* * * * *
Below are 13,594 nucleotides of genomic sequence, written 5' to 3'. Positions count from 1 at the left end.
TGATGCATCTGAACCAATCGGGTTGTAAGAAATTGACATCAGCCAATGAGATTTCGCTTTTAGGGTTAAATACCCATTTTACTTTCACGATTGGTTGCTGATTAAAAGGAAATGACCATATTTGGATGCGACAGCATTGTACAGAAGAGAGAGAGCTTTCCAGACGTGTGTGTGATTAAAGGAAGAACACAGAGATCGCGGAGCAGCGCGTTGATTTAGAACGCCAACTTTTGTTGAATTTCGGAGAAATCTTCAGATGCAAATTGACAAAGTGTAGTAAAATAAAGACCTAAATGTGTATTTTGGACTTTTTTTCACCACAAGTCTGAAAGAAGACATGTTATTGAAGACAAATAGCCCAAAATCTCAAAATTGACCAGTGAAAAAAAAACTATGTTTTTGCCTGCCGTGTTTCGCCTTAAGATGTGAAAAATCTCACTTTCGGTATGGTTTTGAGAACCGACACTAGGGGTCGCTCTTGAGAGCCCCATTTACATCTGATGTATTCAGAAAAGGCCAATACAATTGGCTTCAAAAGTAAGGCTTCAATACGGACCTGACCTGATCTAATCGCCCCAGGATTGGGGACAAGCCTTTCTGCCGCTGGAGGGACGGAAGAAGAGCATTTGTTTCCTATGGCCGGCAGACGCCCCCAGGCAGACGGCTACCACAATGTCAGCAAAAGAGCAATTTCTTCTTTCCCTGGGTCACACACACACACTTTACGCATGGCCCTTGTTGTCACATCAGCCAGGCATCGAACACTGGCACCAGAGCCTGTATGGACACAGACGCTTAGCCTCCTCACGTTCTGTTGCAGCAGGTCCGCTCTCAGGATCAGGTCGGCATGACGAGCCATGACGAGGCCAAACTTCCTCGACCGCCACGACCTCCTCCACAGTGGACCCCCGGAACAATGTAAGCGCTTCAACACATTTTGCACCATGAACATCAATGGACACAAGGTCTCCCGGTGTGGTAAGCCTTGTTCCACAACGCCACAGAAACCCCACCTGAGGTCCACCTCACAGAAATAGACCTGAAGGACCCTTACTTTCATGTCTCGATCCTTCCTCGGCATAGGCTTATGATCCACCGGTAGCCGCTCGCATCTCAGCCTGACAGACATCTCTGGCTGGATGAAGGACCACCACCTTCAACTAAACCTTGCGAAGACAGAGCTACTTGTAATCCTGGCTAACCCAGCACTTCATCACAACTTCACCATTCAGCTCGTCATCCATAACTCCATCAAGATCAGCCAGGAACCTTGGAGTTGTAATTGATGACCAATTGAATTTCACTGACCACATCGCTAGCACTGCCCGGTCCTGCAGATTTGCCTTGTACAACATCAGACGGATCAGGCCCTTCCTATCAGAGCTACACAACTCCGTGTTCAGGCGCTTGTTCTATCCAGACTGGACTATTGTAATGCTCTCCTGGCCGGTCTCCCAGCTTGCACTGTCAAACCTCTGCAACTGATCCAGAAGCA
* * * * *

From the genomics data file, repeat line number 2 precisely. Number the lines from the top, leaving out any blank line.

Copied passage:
TGATGCATCTGAACCAATCGGGTTGTAAGAAATTGACATCAGCCAATGAGATTTCGCTTTTAGGGTTAAATACCCATTTTACTTTCACGATTGGTTGCTGATTAAAAGGAAATGACCATATTTGGATGCGACAGCATTGTACAGAAGAGAGAGAGCTTTCCAGACGTGTGTGTGATTAAAGGAAGAACACAGAGATCGCGGAGCAGCGCGTTGATTTAGAACGCCAACTTTTGTTGAATTTCGGAGAAATCTTCAGATGCAAATTGACAAAGTGTAGTAAAATAAAGACCTAAATGTGTATTTTGGACTTTTTTTCACCACAAGTCTGAAAGAAGACATGTTATTGAAGACAAATAGCCCAAAATCTCAAAATTGACCAGTGAAAAAAAAACTATGTTTTTGCCTGCCGTGTTTCGCCTTAAGATGTGAAAAATCTCACTTTCGGTATGGTTTTGAGAACCGACACTAGGGGTCGCTCTTGAGAGCCCCATTTACATCTGATGTATTCAGAAAAGGCCAATACAATTGGCTTCAAAAGTAAGGCTTCAATACGGACCTGACCTGATCTAATCGCCCCAGGATTGGGGACAAGCCTTTCTGCCGCTGGAGGGACGGAAGAAGAGCATTTGTTTCCTATGGCCGGCAGACGCCCCCAGGCAGACGGCTACCACAATGTCAGCAAAAGAGCAATTTCTTCTTTCCCTGGGTCACACACACACACTTTACGCATGGCCCTTGTTGTCACATCAGCCAGGCATCGAACACTGGCACCAGAGCCTGTATGGACACAGACGCTTAGCCTCCTCACGTTCTGTTGCAGCAGGTCCGCTCTCAGGATCAGGTCGGCATGACGAGCCATGACGAGGCCAAACTTCCTCGACCGCCACGACCTCCTCCACAGTGGACCCCCGGAACAATGTAAGCGCTTCAACACATTTTGCACCATGAACATCAATGGACACAAGGTCTCCCGGTGTGGTAAGCCTTGTTCCACAACGCCACAGAAACCCCACCTGAGGTCCACCTCACAGAAATAGACCTGAAGGACCCTTACTTTCATGTCTCGATCCTTCCTCGGCATAGGCTTATGATCCACCGGTAGCCGCTCGCATCTCAGCCTGACAGACATCTCTGGCTGGATGAAGGACCACCACCTTCAACTAAACCTTGCGAAGACAGAGCTACTTGTAATCCTGGCTAACCCAGCACTTCATCACAACTTCACCATTCAGCTCGTCATCCATAACTCCATCAAGATCAGCCAGGAACCTTGGAGTTGTAATTGATGACCAATTGAATTTCACTGACCACATCGCTAGCACTGCCCGGTCCTGCAGATTTGCCTTGTACAACATCAGACGGATCAGGCCCTTCCTATCAGAGCTACACAACTCCGTGTTCAGGCGCTTGTTCTATCCAGACTGGACTATTGTAATGCTCTCCTGGCCGGTCTCCCAGCTTGCACTGTCAAACCTCTGCAACTGATCCAGAAGCA